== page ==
After spending 328 days in space, Christina Koch is returning with data for future missions to the Moon and Mars
By testing user’s sweat, this wearable tech informs users about health and performance
UX Connections gets the lowdown from one of the creative minds behind sustainable footwear company SEVEN FEET APART.
The aviation industry is looking to clean up its act, but will green offsets and sustainable fuel ease your flight shame?
Nature may not be a miracle cure for mental illness, but evidence suggests a link that urban designers are not ignoring.
Researchers at the USC are using AI to preserve water supplies after quakes and help the US Coast Guard prepare for disaster relief.
Artificial Intelligence – a mere tool, a partner or a potential enemy (Part Three – Risks and Perspectives)
Over the last couple of decades, we have witnessed a skyrocketing evolution of AI. At first, machines became better than us at chess and boardgames. Then, they set up new communication channels or techniques. Both remarkable and scary, this transformation inevitably makes us wonder: what will the future bring?
Artificial Intelligence – a mere tool, a partner or a potential enemy (Part Two – Robots and Language)
During the last decade, Artificial Intelligence doesn’t mean just algorithms, calculations and probabilities. The concept of AI and its related technologies are now much more complex than what Deep Blue was.
Tech-driven shows like Jeff Wayne’s Musical Version of The War of the Worlds: The Immersive Experience take audience participation to a new level.
Artificial Intelligence – a mere tool, a partner or a potential enemy? (Part One – Gary Kasparov and Lee Sedol)
After man made the machines, he wanted to endow them with a sort of intelligence. Not like his own, but, anyway, to make them smart. As we find ourselves in the middle of technological progress, how does it look so far? We’ll try to find out by making a retrospection, then an introspection and eventually talk a bit about the future.
Technological progress brings certain challenges for our health and wellbeing, but also potential solutions. In this case, blue light blocking glasses, a gadget for ameliorating side effects of artificial light. But can these glasses really protect us from the stimuli of a digital era?
New surveillance technologies are in use as we speak. But who controls who? Are we really protected by those who watch on us? At the end of the day, what’s the role of surveillance today, in the so-called postmodernity?
Some may say it’s a necessity, others may think that it’s a form of tight control. In any case, contemporary surveillance methods are already much more advanced than we would believe, due to an impressive technological progress. But when is this progress useful and when is it controlling us by affecting our privacy?
As speed and overpopulation characterize our global, digital society, the surveillance paradigm is being reshaped in order to match this reality. Let’s see what are the new techniques which obviously make full use of technology.
Mark Zuckerberg, the well-known Facebook CEO, has recently launched himself in a personal vendetta against Tik-Tok, a Chinese short video-sharing app, after he tried to buy its predecessor few years ago.
If you have a world moved by engines and hard technology, petrol is the elixir which keeps everything running. But when your world becomes governed by information and soft technology, then data should be the asset that spins the Earth, right? Or it’s nothing else but a cliché? First, why should data be treated the same like oil was, over a century ago?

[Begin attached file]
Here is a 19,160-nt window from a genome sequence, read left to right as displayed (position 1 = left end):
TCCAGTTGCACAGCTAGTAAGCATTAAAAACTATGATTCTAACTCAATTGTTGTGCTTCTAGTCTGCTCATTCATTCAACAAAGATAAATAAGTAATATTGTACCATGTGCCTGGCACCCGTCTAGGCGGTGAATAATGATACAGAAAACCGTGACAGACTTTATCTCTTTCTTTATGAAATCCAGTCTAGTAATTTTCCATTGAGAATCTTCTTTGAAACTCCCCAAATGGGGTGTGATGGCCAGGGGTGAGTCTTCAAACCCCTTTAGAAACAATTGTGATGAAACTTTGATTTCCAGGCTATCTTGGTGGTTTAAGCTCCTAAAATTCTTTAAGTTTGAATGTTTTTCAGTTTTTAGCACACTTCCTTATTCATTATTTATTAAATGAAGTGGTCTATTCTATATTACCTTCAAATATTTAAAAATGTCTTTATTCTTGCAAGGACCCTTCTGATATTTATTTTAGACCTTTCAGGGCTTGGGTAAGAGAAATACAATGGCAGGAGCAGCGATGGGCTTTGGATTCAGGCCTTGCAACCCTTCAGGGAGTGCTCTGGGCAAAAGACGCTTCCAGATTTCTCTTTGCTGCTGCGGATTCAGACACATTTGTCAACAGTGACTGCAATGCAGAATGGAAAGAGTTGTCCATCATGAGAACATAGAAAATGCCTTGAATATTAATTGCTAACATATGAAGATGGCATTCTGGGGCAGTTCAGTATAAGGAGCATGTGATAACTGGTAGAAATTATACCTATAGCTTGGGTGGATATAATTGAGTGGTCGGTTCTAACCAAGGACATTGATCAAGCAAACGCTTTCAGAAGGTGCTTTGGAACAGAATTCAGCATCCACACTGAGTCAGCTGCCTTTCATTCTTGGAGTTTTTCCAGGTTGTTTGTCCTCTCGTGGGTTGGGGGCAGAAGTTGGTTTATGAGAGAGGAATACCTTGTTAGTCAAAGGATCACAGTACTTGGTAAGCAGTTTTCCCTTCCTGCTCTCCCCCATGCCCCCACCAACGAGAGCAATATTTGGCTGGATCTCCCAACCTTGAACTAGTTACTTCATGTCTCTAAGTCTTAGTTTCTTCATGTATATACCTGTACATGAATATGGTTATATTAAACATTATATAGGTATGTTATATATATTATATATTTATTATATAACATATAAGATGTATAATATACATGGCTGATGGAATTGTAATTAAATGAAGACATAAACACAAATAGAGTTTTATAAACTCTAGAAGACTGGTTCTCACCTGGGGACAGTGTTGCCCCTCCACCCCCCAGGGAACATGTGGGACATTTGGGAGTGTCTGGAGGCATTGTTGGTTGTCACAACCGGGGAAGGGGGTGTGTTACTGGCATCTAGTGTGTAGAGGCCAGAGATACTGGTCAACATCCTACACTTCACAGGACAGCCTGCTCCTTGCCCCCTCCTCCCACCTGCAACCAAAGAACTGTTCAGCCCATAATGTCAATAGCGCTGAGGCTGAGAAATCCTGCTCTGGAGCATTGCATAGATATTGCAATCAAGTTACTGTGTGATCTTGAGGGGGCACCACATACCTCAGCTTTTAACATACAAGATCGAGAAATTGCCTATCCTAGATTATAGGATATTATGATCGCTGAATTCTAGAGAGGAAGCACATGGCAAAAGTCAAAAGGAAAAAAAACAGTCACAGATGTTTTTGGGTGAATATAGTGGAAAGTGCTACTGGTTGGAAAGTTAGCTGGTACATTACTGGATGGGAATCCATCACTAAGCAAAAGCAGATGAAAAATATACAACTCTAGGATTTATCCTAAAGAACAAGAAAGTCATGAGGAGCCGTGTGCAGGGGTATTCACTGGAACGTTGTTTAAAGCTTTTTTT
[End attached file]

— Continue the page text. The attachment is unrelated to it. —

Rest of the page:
Recent research shows us that people with different vulnerabilities can benefit significantly from common technology and media devices.
It is one of the characterizing events of a digital era. These days, it involves people from all around the world in a consumerist pursuit of happiness. But what’s the complete story of Black Friday?
Few years ago, Japan made a high-tech move with a hotel entirely operated by robots. While the idea was compelling, it soon brought new challenges, as “robotocracy” still proves to be a utopia.
Instead of using our phones for scrolling down, we can get nice memories with them and see places which we haven’t seen before. There is a treasure hunting game, based on GPS coordinates, which brings in another facet of technology.
People are the heart of services – Service Design is a multi-disciplinary methodology that enables a more holistic view of the design process. At UX Connections, we use a variety of design and research methods in our process to unveil ubiquitous actions to improve relations and the delivery of services.
This social enterprise works alongside an AI community tackling humanity’s challenges.
Increasing focus on BAME business leaders and entrepreneurs helps forge paths for future generations.
“Embrace change and design for it” is the advice from 95-year-old inventor Barbara Beskind for an aging population.
There is more to “coworking” than just a common office space.
As the work paradigm is nowadays changing, co-working spaces and communities are not just a trend anymore. They are here to stay.
The digital world may have its dark places for women, but Rt Hon Nicky Morgan MP sees light at the end of the tunnel.
Arguably, what made cryptos so successful in the first place is the possibility of having a recognised valuable asset without the hassle of complying with banking and legal regulations.
In a fast-paced digital era, freelancers represent an increasing segment of the workforce, almost everywhere around the world.
Every crypto enthusiast knows well that big nations such as the USA or Japan are trying to regulate the cryptomarket. But they are also keeping a certain distance from fully implementing cryptos in national or global finance.
Social enterprise Ecosia present a novel solution to deforestation: a search engine that plants trees.